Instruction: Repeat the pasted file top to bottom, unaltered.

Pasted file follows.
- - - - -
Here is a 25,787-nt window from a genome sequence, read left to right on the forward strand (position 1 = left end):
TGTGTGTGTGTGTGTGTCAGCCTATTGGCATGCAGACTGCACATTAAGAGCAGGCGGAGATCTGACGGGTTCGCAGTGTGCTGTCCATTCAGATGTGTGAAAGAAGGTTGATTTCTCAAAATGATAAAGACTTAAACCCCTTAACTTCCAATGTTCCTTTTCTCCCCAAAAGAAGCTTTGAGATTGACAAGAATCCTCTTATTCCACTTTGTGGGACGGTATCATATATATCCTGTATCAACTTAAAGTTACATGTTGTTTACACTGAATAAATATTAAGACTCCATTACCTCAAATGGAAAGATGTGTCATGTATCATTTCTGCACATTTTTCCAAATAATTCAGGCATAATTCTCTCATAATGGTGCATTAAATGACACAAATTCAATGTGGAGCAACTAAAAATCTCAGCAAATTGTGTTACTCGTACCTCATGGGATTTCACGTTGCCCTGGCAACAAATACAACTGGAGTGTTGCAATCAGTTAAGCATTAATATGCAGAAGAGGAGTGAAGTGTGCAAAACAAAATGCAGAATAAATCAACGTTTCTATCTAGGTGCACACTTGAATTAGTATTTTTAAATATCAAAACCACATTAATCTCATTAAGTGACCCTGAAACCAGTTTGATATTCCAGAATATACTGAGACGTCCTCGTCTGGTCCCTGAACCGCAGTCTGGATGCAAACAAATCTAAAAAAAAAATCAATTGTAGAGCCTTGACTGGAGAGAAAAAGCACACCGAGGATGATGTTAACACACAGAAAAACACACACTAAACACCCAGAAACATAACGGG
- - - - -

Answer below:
Here is a 25,787-nt window from a genome sequence, read left to right on the forward strand (position 1 = left end):
TGTGTGTGTGTGTGTGTCAGCCTATTGGCATGCAGACTGCACATTAAGAGCAGGCGGAGATCTGACGGGTTCGCAGTGTGCTGTCCATTCAGATGTGTGAAAGAAGGTTGATTTCTCAAAATGATAAAGACTTAAACCCCTTAACTTCCAATGTTCCTTTTCTCCCCAAAAGAAGCTTTGAGATTGACAAGAATCCTCTTATTCCACTTTGTGGGACGGTATCATATATATCCTGTATCAACTTAAAGTTACATGTTGTTTACACTGAATAAATATTAAGACTCCATTACCTCAAATGGAAAGATGTGTCATGTATCATTTCTGCACATTTTTCCAAATAATTCAGGCATAATTCTCTCATAATGGTGCATTAAATGACACAAATTCAATGTGGAGCAACTAAAAATCTCAGCAAATTGTGTTACTCGTACCTCATGGGATTTCACGTTGCCCTGGCAACAAATACAACTGGAGTGTTGCAATCAGTTAAGCATTAATATGCAGAAGAGGAGTGAAGTGTGCAAAACAAAATGCAGAATAAATCAACGTTTCTATCTAGGTGCACACTTGAATTAGTATTTTTAAATATCAAAACCACATTAATCTCATTAAGTGACCCTGAAACCAGTTTGATATTCCAGAATATACTGAGACGTCCTCGTCTGGTCCCTGAACCGCAGTCTGGATGCAAACAAATCTAAAAAAAAAATCAATTGTAGAGCCTTGACTGGAGAGAAAAAGCACACCGAGGATGATGTTAACACACAGAAAAACACACACTAAACACCCAGAAACATAACGGG